Perceived Time Pressure and Recommended Dietary Practices: The Moderating Effect of Knowledge of Nutrition
Mothersbaugh, David L., Herrmann, Robert O., Warland, Rex H., The Journal of Consumer Affairs
For increasing numbers of people, time is a major constraint. Robinson (1990) indicated that over the past two decades, an increasing proportion of the population has come to perceive themselves as time pressed. Time pressures have become a regular part of everyday life. As a result, consumers have begun implementing strategies for reducing these pressures (Berry 1979; Nickols and Fox 1983; Strober and Weinberg 1980), while firms have increased their emphasis on the ability of their products to economize on time (Gross and Sheth 1989).
There is evidence that time pressures affect the types of information used in decisionmaking (Wallsten and Barton 1982; Wright 1974). Time pressure has also been found to affect the sources and amount of nutrition information search (Feick, Herrmann, and Warland 1986) as well as eating habits and shopping behaviors (Bellante and Foster 1984; Berry 1979; Holman and Wilson 1982; Iyer 1989; Jackson, McDaniel, and Rao 1985; Nickols and Fox 1983; Park, Iyer, and Smith 1989; Strober and Weinberg 1980).
Two research questions were of concern in this study. First, what is the effect of time pressure on dietary quality? Dietary quality means including fruits, vegetables, and fiber in the diet and avoiding or limiting consumption of potentially harmful food constituents as fats, cholesterol, and sodium. The potentially negative effects of time pressure on eating habits and diet quality are of particular concern given the growing body of evidence linking the quality of dietary intake to health (National Research Council 1989). Second, can nutritional knowledge and perceptions of health risks mitigate the negative effects of time pressure on eating habits and dietary quality? Specifically, can nutritional knowledge and/or perceptions of health risks override time pressure so that, even under time pressure, people will eat a relatively high quality diet if they are knowledgeable about nutrition and/or perceive high health risks from poor dietary intake?
Although the popular press has attributed the demise of dietary quality to increasing time pressure (The Wall Street Journal 1988), relatively little research has investigated this relationship. Research on time constraints and eating behavior has focused almost entirely on the link between wives' employment status and use of convenience food items and eating out (Bellante and Foster 1984; Jackson, McDaniel, and Rao 1985; Nickols and Fox 1983; Reilly 1982; Schaninger and Allen 1981; Strober and Weinberg 1980). This line of research began with Becker (1965) who suggested that increases in the value of time associated with employment outside the home should lead to increased use of more expensive convenience food items that economize on time.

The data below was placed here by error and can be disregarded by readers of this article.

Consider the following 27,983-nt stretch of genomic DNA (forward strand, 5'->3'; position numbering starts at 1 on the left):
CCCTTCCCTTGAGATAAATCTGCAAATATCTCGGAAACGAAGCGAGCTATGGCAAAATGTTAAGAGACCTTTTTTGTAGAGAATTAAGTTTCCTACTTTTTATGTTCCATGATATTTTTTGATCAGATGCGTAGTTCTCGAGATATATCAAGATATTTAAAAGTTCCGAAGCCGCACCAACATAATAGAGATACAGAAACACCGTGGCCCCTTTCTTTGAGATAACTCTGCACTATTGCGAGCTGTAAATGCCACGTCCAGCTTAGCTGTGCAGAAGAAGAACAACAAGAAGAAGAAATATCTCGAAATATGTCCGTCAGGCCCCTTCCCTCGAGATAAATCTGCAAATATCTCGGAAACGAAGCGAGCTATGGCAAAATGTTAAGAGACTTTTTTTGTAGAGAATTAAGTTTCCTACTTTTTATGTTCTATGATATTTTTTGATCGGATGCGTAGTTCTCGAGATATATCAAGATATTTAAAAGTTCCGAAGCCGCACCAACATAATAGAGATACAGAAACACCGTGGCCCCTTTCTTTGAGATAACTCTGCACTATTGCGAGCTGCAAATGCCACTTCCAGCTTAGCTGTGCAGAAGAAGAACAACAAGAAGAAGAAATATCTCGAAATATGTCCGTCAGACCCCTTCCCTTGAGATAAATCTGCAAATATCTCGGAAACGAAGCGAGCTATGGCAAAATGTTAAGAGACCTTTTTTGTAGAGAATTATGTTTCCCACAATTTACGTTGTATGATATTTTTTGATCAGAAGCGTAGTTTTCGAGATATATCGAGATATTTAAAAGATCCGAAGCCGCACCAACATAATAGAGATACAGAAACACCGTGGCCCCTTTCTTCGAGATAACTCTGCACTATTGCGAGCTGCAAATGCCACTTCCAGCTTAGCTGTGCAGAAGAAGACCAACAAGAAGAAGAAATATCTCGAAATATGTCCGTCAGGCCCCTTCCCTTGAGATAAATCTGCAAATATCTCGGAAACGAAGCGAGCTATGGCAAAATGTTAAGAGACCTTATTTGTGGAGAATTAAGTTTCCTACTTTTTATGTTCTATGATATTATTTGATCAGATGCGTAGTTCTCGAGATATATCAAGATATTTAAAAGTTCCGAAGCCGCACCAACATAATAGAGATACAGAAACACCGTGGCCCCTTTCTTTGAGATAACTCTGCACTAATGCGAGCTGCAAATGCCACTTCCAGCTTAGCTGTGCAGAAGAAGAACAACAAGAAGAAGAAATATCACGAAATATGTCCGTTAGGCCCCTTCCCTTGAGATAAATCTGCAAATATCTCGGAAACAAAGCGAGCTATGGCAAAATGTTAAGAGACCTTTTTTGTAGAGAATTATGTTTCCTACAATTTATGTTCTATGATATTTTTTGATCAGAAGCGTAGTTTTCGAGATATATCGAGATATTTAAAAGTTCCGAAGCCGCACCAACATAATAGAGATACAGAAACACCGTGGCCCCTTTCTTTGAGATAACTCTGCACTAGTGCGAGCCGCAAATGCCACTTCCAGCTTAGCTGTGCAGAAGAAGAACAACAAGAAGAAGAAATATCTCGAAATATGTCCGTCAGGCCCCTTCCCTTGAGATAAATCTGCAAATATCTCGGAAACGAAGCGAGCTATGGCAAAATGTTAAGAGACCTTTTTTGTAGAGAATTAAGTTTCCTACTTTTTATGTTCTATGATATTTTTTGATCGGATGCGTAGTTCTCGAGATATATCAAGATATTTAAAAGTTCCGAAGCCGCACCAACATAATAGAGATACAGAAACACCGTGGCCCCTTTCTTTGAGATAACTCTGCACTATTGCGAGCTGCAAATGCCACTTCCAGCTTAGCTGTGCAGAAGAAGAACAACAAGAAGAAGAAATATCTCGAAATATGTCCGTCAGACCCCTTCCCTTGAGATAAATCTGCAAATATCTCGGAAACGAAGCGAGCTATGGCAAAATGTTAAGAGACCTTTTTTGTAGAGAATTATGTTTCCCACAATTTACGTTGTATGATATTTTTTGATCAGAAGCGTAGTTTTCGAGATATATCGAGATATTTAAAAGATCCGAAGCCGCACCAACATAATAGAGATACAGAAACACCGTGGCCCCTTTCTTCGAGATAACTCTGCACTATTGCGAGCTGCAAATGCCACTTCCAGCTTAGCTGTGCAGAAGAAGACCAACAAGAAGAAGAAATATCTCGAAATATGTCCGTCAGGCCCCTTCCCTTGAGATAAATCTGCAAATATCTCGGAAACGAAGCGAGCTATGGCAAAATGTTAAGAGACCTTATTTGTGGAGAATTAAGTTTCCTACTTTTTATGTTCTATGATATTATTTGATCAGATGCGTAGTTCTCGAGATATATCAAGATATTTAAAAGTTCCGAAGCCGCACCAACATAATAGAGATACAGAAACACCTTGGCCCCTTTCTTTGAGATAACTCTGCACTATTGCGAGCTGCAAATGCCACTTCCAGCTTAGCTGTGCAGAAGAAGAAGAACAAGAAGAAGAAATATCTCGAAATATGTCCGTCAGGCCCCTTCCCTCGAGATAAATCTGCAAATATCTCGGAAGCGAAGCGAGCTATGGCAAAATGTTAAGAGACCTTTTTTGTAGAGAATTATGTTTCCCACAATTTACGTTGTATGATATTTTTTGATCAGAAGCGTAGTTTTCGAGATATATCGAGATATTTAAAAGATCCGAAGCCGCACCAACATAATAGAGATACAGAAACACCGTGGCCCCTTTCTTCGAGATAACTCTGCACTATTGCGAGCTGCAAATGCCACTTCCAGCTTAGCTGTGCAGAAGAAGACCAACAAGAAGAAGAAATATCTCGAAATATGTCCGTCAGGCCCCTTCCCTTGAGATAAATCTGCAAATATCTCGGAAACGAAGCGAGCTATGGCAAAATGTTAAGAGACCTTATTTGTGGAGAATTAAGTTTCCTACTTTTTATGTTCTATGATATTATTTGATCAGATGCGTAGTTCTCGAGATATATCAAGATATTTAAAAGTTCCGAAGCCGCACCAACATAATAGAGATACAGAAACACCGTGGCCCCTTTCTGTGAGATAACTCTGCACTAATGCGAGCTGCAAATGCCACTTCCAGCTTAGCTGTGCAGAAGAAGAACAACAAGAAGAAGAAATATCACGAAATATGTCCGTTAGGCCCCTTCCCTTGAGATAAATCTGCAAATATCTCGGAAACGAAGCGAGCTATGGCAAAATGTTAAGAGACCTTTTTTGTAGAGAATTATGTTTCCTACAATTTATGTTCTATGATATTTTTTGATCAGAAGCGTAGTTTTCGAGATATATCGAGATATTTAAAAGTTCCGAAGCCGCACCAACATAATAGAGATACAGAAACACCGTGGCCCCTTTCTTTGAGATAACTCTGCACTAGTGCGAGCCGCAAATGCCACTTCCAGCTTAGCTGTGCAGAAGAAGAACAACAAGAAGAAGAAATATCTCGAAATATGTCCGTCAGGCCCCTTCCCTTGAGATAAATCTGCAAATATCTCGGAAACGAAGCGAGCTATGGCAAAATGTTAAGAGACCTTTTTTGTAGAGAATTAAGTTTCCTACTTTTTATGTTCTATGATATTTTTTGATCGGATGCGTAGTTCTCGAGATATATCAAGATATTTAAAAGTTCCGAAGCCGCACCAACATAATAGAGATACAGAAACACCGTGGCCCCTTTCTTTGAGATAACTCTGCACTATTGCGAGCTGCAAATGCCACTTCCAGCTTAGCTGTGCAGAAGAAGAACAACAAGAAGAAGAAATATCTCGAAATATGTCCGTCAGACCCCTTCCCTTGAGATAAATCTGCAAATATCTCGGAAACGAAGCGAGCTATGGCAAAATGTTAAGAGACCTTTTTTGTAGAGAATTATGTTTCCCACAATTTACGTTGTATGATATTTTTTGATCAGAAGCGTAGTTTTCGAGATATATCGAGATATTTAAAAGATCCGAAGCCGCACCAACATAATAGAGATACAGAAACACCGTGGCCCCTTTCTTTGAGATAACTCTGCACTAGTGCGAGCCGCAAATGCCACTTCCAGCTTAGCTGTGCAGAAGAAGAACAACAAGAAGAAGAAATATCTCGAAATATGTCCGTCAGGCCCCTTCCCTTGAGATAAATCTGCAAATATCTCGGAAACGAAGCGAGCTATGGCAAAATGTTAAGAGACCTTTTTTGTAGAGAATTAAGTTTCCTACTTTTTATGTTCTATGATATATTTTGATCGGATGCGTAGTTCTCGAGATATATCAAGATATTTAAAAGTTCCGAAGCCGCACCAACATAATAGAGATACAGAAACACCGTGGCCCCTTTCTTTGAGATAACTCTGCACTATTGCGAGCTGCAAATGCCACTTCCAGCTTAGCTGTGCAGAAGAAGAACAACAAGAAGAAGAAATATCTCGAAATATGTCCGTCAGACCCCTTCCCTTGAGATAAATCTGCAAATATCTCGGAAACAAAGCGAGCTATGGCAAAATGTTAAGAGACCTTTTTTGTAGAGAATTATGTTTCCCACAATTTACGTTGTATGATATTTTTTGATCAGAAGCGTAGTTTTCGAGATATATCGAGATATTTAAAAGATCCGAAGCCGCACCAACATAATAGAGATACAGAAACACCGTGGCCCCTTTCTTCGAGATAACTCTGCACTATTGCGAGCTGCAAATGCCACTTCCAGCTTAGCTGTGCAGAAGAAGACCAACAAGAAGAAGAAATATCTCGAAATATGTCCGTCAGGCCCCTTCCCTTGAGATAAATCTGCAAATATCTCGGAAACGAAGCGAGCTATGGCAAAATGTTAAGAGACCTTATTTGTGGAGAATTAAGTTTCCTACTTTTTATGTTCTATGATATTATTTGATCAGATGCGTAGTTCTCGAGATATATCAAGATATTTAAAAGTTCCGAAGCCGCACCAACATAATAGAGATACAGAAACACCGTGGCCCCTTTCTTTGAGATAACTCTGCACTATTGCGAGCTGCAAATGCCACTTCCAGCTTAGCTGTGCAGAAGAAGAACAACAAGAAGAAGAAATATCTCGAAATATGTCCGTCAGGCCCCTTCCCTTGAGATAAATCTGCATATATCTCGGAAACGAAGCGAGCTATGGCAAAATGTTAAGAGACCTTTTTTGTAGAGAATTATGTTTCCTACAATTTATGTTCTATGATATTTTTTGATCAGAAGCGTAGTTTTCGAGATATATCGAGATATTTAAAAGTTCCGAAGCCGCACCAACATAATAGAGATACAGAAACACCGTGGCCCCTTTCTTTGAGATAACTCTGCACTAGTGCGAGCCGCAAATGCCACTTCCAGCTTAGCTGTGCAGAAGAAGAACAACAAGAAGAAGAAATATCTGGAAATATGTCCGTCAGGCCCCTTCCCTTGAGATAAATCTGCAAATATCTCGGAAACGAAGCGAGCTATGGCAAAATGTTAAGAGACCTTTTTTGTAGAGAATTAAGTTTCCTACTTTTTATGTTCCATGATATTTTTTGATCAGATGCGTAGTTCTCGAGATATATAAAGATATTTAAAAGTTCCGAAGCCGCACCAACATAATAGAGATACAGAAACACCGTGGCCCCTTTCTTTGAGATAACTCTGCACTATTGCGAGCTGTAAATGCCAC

In general, research suggests that employment outside the home leads to increased frequency of eating out and a reduction in the time spent preparing meals. However, there is little support for the hypothesis that employment outside the home leads to greater use of convenience food items. In fact, Schaninger and Allen (1981) found that households with wives in high status occupations often consumed convenience food items less frequently than any other group. Two possible explanations exist for this lack of association. First, because perceptions of time pressure are caused by many factors, employment outside the home alone may not be sufficient to cause severe time pressure. Recognizing this shortcoming, Reilly (1982) modeled convenience food consumption as a direct result of role overload, a measure of perceived overall time pressure. Reilly found directional support for the hypothesis that those who feel more overload are more likely to use convenience food items.